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Legislative Leaders Kill Larger Grant Program, Maintain Smaller One

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Legislative leaders announced Monday the elimination of a grant program that has sparked controversy following the resignation of former House Finance...

Legislative leaders announced Monday the elimination of a grant program that has sparked controversy following the resignation of former House Finance chairman Ray Gallison last month. They also said they're maintaining control of a smaller grant program that critics call overly politicized.

During a Statehouse news conference, House Speaker Nicholas Mattiello and Senate President Teresa Paiva Weed said they are immediately dismantling the community service grant program, which is giving out more than $11 million this year. Instead, the money that was distributed by the grant program in the past will be administered by the executive branch of government, they said, and distributed through different departments of state government.

Paiva Weed said the changes being implemented in the legislative budget slated for unveiling Tuesday will offer the following improvements: “A line-item appropriation in the annual budget proposal, where recipient is named in the act under an appropriate department, open debate throughout the budget process, and any and all named recipients being subject to audit by the Bureau of Audits."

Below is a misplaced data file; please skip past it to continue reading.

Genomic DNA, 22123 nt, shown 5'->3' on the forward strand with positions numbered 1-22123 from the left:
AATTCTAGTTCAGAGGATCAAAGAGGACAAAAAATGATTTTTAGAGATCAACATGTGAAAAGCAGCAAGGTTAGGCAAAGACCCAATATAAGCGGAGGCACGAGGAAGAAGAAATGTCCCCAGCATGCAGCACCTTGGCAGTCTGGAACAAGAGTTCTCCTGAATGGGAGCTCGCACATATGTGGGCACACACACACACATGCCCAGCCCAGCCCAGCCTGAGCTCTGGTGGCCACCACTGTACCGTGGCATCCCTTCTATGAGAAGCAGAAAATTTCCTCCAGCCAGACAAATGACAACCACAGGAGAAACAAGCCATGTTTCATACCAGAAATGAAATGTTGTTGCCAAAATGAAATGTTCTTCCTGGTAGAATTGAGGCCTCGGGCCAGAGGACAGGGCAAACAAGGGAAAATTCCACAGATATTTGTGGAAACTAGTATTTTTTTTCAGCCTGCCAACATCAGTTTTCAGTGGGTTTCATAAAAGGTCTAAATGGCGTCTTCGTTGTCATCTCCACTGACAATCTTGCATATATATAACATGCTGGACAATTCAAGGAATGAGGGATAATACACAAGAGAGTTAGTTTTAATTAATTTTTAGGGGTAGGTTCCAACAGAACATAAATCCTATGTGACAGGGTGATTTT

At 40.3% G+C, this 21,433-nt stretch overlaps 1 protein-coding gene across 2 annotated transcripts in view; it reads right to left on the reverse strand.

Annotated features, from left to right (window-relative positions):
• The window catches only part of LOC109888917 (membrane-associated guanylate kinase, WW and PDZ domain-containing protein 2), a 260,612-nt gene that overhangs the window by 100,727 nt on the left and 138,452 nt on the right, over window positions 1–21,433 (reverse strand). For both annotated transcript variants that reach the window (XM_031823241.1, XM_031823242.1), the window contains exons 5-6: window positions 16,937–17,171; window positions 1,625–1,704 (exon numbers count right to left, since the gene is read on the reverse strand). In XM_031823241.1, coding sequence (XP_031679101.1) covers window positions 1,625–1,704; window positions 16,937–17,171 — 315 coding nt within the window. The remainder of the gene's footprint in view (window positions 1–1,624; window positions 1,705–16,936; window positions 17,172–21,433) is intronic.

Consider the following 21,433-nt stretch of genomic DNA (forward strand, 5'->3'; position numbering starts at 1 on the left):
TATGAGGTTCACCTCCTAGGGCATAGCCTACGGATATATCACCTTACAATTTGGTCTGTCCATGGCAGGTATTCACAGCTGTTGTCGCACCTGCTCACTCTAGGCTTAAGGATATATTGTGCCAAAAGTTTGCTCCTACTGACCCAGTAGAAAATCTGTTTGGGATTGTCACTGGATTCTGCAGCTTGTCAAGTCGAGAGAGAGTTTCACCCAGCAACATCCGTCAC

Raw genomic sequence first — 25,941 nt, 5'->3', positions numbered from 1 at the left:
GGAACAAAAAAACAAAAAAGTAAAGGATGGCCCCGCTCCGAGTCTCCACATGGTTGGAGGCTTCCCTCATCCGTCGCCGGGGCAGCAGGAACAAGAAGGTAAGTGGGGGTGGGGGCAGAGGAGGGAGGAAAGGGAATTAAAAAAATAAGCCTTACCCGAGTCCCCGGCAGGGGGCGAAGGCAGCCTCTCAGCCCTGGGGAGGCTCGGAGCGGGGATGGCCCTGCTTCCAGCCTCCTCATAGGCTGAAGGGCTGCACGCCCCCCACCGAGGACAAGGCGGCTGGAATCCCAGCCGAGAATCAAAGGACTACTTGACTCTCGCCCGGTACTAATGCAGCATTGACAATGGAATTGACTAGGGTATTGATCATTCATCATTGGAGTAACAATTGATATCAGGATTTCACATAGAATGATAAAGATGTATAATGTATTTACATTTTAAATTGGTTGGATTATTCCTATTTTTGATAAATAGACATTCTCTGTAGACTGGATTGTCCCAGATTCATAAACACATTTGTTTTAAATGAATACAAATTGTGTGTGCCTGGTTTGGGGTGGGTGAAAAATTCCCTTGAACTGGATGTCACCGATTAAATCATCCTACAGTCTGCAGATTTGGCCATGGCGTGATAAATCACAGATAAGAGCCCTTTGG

Paiva Weed and Mattiello said lawmakers should never be paid through legislative grants -- a situation present in how part of Gallison's salary was paid through grants given for years to an education nonprofit.

At the same time, they said they will keep control of the legislative grant program that awards a little more than $2 million each year, typically in grants of a thousand or a few thousand dollars to youth sports leagues, soup kitchens, parade committees and other local groups.

Critics say the legislative grant process is a way of keeping rank-and-file lawmakers compliant.

Legislative leaders defended the program. They said local lawmakers are sensitive to local needs, and they contended the program is administered transparently and without favoritism.

“Everyone says the speaker utilizes them to give out and curry favor – it’s not what we use them, it’s not my practice," Mattiello said. "Everybody that’s ever asked has gotten one – not one 'no,' " although he said there was an occasion when a request was reduced in size.

Mattiello and Paiva Weed said they are not aware of any other lawmakers who have been questioned in connection with the ongoing law enforcement probe of Gallison. The exact focus of the investigation remains unknown.

Speaker Mattiello is flanked by Finance Chairman Marvin Abney, Senate President Paiva Weed, and the majority leaders of the House and Senate, John DeSimone and Dominick Ruggerio.
Speaker Mattiello is flanked by Finance Chairman Marvin Abney, Senate President Paiva Weed, and the majority leaders of the House and Senate, John DeSimone and Dominick Ruggerio.